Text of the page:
The Internal Revenue Service (IRS) requires taxpayers to report certain foreign assets. In most cases, the first required step involves checking a box to acknowledge the ownership of such assets on the Form 1040 tax return — but this is only the beginning. In some cases, the agency requires taxpayers file additional forms.
These forms can include:
- Form 1040. There are certain foreign assets the IRS requires taxpayer’s report directly on their 1040. In addition to checking the box acknowledging these assets as noted above, a taxpayer may need to report income from rental properties owned abroad on Schedule E.
- FinCEN Form 114. More commonly known as the Foreign Bank Account Report Form (FBAR), this form requires the taxpayer to report all foreign financial accounts.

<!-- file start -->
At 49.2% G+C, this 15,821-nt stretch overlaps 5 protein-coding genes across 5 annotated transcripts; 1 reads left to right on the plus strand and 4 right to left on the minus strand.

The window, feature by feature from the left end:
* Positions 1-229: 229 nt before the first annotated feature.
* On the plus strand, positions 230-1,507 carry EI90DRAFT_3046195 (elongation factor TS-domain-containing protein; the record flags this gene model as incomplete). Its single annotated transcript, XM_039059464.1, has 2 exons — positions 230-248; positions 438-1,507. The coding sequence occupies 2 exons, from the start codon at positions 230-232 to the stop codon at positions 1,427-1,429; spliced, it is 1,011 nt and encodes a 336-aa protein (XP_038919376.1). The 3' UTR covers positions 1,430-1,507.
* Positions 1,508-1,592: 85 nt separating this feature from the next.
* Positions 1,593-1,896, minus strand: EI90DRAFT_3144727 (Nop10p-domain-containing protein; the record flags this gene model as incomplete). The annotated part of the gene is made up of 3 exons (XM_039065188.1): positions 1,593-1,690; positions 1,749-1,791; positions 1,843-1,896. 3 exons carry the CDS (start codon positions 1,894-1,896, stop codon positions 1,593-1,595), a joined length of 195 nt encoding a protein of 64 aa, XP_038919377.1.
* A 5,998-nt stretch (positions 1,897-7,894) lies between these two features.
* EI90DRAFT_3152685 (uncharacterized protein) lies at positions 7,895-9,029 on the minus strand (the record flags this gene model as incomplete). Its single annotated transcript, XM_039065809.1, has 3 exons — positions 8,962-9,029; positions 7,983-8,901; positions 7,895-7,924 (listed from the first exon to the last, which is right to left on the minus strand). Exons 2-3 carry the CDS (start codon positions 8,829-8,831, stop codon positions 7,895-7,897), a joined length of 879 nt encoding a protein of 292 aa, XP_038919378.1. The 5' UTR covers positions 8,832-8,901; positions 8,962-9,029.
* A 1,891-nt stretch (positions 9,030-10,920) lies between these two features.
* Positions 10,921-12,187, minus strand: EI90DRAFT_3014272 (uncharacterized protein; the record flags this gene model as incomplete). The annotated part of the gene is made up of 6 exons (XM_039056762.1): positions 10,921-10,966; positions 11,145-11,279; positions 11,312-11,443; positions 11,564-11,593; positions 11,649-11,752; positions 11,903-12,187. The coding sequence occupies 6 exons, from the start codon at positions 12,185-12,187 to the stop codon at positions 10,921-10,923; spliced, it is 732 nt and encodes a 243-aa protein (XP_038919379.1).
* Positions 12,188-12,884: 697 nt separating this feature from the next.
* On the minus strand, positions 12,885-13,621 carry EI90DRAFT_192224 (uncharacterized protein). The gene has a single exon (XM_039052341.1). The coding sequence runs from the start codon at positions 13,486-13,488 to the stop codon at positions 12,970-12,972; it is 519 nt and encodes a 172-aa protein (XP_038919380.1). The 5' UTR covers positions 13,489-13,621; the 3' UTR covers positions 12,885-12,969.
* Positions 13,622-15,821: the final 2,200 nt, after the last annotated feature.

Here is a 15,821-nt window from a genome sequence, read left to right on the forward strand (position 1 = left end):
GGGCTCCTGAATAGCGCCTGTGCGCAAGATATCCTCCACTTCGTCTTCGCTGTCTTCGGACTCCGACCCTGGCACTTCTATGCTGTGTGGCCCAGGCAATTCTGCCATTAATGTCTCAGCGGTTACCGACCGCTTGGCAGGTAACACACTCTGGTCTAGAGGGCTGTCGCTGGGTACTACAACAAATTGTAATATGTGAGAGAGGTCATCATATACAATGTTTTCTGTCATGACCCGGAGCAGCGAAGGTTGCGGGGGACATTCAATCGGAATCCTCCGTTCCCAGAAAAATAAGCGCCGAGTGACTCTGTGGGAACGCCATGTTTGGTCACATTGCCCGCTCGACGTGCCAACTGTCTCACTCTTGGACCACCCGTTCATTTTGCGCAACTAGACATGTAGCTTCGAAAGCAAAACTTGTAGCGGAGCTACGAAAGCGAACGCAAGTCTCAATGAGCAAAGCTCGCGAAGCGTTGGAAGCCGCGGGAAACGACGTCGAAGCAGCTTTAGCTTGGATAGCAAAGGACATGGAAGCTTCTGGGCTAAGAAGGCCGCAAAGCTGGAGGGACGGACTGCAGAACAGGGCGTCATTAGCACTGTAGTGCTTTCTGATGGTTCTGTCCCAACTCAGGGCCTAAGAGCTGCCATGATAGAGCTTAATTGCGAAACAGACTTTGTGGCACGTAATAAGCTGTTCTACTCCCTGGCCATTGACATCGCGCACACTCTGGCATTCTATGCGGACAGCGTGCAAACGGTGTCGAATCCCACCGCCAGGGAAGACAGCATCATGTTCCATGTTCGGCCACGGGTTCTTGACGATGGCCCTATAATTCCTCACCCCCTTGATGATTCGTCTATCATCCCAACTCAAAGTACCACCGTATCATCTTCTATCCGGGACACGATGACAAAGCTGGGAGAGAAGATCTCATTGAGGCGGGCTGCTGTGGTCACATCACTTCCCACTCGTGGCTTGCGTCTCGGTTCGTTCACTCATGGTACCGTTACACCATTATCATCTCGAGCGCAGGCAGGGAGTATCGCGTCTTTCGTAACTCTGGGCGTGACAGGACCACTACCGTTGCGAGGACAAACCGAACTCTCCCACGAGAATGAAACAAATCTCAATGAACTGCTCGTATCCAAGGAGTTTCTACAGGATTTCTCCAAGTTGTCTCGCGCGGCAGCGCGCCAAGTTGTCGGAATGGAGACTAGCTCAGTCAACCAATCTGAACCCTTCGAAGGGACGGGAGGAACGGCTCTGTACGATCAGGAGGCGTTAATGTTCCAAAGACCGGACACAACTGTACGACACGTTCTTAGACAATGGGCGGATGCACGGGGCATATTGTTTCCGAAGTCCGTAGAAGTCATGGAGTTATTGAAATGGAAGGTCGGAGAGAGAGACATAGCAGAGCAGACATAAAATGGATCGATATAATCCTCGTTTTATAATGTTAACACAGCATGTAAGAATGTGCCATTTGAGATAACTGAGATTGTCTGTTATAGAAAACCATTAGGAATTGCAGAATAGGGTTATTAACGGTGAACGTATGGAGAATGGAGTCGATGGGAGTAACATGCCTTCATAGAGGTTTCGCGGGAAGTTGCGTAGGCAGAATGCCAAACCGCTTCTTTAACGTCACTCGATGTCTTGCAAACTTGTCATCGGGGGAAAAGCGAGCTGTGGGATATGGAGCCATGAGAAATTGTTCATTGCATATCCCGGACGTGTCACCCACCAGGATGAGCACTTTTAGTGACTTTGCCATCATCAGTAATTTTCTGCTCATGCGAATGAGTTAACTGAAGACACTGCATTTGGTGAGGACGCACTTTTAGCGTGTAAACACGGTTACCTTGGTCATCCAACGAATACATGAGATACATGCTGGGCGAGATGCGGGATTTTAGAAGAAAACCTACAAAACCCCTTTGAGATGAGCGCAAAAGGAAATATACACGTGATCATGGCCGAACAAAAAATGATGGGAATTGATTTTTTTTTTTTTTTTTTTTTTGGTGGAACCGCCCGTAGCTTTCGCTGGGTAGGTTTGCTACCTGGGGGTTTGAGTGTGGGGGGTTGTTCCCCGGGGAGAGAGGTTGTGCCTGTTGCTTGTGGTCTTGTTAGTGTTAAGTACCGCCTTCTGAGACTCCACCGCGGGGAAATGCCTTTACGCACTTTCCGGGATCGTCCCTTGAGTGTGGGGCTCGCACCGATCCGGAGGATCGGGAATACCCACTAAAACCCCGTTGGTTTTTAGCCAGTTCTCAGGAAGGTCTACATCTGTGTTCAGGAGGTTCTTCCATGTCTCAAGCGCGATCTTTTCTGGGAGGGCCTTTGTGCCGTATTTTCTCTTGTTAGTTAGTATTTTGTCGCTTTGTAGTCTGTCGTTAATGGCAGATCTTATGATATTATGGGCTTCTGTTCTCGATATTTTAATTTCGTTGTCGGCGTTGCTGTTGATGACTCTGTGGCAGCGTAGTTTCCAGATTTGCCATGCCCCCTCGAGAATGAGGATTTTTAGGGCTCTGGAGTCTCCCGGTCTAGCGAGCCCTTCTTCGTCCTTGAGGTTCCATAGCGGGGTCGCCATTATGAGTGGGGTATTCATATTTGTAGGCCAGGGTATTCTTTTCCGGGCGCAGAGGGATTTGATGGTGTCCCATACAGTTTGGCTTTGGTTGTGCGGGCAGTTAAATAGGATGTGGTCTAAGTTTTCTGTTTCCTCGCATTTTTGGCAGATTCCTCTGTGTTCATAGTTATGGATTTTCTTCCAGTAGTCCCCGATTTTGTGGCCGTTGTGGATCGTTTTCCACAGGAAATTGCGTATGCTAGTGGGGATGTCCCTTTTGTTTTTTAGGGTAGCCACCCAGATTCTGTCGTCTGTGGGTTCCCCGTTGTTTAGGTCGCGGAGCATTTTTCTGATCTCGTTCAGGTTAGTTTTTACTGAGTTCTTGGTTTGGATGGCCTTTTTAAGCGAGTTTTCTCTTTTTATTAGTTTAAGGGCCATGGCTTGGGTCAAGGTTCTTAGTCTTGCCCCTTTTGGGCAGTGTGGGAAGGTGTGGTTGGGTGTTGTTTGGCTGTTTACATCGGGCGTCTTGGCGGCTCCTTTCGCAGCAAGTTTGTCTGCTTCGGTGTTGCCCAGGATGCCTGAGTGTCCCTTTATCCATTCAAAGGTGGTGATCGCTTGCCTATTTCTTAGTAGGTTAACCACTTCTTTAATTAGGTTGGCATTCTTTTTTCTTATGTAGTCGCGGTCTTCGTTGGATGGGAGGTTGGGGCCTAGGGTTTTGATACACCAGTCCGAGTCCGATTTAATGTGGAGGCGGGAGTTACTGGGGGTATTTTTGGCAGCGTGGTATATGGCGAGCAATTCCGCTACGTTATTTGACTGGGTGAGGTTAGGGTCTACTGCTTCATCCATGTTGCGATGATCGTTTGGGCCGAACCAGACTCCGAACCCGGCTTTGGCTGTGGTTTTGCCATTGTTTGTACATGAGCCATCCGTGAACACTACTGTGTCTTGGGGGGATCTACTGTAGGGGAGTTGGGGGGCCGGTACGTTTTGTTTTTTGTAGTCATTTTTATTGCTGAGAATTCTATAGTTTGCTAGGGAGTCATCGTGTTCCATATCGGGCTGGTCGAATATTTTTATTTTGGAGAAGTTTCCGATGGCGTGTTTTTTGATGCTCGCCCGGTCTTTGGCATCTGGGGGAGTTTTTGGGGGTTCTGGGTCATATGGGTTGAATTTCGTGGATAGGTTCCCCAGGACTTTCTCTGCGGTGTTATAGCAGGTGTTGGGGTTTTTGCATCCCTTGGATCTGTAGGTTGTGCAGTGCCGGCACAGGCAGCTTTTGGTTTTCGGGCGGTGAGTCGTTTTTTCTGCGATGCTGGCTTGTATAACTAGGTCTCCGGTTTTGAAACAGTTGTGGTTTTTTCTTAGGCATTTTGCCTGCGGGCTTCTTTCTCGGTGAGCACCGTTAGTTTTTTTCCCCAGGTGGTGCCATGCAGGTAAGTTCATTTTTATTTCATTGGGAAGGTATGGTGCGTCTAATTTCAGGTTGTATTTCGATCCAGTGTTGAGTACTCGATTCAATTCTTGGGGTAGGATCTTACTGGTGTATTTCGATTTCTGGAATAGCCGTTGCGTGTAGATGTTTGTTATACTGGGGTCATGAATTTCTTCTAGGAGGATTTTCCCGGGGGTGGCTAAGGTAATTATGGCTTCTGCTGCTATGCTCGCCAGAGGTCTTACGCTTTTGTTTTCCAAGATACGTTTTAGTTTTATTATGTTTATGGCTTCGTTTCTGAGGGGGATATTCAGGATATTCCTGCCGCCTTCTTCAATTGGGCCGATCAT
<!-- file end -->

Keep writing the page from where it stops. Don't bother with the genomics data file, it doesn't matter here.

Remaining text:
- Form 8938. Also known as the Foreign Account Tax Compliance Act (FATCA) Form, Form 8938 requires the report of all foreign financial assets, not just accounts. This for extends to include the reporting of things like shares in a business.
As a general rule, the IRS requires taxpayers file an FBAR when they own assets with a value at or above $10,000 at any point during the tax year. The agency generally requires any taxpayer who resides within the United States with a threshold at the end of the year of $50,000 or over if single or $100,000 or more if married to file a Form 8938. However, the government also requires the form if the value was at or above $75,000 for a single filer or $150,000 for married returns at any point during the applicable tax year. The agency applies a different set of rules for those who live outside of the U.S.
If the process still seems confusing, you are not alone. These rules are difficult to navigate. An attorney experienced in disclosure procedures for unreported foreign assets can review your situation and discuss the best course of action for compliance.